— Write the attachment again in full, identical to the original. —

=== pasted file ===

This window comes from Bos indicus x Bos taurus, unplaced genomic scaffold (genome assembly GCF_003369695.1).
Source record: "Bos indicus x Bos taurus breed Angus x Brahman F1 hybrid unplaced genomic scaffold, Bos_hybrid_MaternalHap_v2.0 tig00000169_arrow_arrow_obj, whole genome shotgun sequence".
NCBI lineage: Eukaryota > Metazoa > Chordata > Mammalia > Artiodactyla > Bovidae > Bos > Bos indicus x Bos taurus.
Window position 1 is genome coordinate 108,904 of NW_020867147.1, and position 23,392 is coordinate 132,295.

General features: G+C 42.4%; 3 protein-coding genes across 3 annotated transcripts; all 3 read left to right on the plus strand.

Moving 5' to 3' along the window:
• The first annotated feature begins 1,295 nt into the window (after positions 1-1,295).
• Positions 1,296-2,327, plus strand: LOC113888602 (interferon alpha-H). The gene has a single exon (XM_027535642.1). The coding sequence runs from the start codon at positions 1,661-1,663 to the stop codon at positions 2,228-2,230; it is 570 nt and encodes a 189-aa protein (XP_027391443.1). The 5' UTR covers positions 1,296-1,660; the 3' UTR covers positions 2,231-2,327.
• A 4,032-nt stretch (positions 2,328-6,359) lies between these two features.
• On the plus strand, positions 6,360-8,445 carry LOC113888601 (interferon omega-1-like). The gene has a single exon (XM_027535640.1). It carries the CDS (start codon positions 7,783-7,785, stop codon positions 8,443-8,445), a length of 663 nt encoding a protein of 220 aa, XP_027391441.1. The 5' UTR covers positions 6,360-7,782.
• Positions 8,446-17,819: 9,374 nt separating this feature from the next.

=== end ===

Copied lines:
This window comes from Bos indicus x Bos taurus, unplaced genomic scaffold (genome assembly GCF_003369695.1).
Source record: "Bos indicus x Bos taurus breed Angus x Brahman F1 hybrid unplaced genomic scaffold, Bos_hybrid_MaternalHap_v2.0 tig00000169_arrow_arrow_obj, whole genome shotgun sequence".
NCBI lineage: Eukaryota > Metazoa > Chordata > Mammalia > Artiodactyla > Bovidae > Bos > Bos indicus x Bos taurus.
Window position 1 is genome coordinate 108,904 of NW_020867147.1, and position 23,392 is coordinate 132,295.

General features: G+C 42.4%; 3 protein-coding genes across 3 annotated transcripts; all 3 read left to right on the plus strand.

Moving 5' to 3' along the window:
• The first annotated feature begins 1,295 nt into the window (after positions 1-1,295).
• Positions 1,296-2,327, plus strand: LOC113888602 (interferon alpha-H). The gene has a single exon (XM_027535642.1). The coding sequence runs from the start codon at positions 1,661-1,663 to the stop codon at positions 2,228-2,230; it is 570 nt and encodes a 189-aa protein (XP_027391443.1). The 5' UTR covers positions 1,296-1,660; the 3' UTR covers positions 2,231-2,327.
• A 4,032-nt stretch (positions 2,328-6,359) lies between these two features.
• On the plus strand, positions 6,360-8,445 carry LOC113888601 (interferon omega-1-like). The gene has a single exon (XM_027535640.1). It carries the CDS (start codon positions 7,783-7,785, stop codon positions 8,443-8,445), a length of 663 nt encoding a protein of 220 aa, XP_027391441.1. The 5' UTR covers positions 6,360-7,782.
• Positions 8,446-17,819: 9,374 nt separating this feature from the next.